IT employers express need for certified workers

12 May 2014

As of late, the United States economy seems to be experiencing an upswing. According to Forbes, a report released by the Bureau of Labor Statistics showed that 288,000 jobs were added in April – 80,000 more than expert economists had originally predicted. In addition, the unemployment rate fell by 0.4 percent, the lowest it's been since before the Great Recession. 

So why is it that managed IT services providers and company CIOs feel as if there aren't enough professionals out there to fill open positions? Many of them have alluded to a severe lack of qualified applications, meaning that a fair number of prospects should consider enrolling in SQL training in order to gain in-depth experience with specific server solutions. 

Bouncing back 
At the turn of the economic collapse, many U.S. constituents believed that investing in four-year, six-figure educations would be too much of a risk. Interest rates weren't good, so taking out loans to pay for school seemed like quite a daunting task. That means that young people who, hypothetically, could have been working in the IT industry today didn't put in the necessary capital to gain an education in computer science. However, the fact that market activity is picking up yet again is a good sign. 

In addition, it's important to remember that qualified IT professionals may have left the country for greener pastures. Dan North, chief economist at Euler Hermes North America, told Forbes that a part of the reason why the unemployment rate fell is because the labor force shrunk. 

Getting certified, entering the workforce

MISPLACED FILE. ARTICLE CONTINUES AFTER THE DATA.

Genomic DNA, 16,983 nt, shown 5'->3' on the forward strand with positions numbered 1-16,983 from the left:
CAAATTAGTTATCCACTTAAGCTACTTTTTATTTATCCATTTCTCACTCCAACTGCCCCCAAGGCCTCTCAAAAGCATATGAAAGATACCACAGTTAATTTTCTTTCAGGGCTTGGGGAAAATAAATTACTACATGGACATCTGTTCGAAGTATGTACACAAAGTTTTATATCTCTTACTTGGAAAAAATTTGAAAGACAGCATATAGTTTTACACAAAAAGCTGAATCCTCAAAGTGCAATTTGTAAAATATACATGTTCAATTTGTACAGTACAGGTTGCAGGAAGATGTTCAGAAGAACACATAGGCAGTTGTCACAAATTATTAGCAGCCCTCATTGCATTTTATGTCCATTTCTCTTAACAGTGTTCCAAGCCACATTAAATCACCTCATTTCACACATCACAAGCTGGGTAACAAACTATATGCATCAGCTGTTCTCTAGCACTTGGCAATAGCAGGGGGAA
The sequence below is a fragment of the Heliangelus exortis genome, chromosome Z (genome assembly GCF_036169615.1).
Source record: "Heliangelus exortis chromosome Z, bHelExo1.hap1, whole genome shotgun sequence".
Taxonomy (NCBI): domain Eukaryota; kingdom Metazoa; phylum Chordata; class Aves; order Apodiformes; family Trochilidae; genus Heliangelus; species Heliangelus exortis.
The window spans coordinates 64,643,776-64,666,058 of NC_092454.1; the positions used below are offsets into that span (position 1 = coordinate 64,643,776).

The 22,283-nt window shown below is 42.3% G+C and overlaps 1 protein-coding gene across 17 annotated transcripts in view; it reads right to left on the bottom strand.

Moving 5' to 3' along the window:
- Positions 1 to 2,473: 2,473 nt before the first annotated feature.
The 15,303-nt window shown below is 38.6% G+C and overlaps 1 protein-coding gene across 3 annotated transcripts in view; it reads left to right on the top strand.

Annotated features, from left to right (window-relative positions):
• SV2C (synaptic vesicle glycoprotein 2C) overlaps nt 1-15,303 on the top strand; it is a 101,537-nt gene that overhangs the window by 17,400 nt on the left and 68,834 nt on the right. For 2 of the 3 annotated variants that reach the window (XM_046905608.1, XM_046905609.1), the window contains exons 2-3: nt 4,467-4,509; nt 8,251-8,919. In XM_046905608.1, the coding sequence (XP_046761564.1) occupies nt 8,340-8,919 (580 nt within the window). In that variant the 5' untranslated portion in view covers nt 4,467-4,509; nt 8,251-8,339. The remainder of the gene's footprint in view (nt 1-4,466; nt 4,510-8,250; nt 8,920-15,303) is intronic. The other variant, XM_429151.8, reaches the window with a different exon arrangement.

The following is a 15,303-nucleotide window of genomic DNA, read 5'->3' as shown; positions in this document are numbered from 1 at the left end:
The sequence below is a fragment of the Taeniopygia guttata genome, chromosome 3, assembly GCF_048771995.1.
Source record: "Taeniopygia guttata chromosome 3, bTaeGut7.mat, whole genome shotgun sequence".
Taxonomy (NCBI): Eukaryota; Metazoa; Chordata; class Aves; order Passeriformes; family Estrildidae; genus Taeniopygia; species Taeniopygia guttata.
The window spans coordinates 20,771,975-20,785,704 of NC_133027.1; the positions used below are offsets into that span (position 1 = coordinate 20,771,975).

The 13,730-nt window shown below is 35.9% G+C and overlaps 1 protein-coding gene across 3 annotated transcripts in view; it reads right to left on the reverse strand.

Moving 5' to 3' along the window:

That doesn't change the fact that IT specialists are in high demand. In a survey of 305 IT firms by nonprofit organization CompTIA, over 50 percent of all respondents stated they currently have job openings, with 29 percent of those positions being for network engineers. Approximately 39 percent of the positions offered are set to be filled by application developers.

As far as the latter contingency is concerned, Microsoft training could benefit those applying for app development positions. Many organizations in the U.S. consider Microsoft products to be the business standard, leading many of them to adopt compatible programs or tools. 

In the end, an overwhelming majority (four in five) survey participants claimed that recruiting is extremely difficult, primarily due to the fact that it's hard to determine whether or not an individual is qualified in particular areas. Getting certified is a way for a person to notify potential employers that he or she has a specific set of skills that an entire company can ultimately benefit from. 

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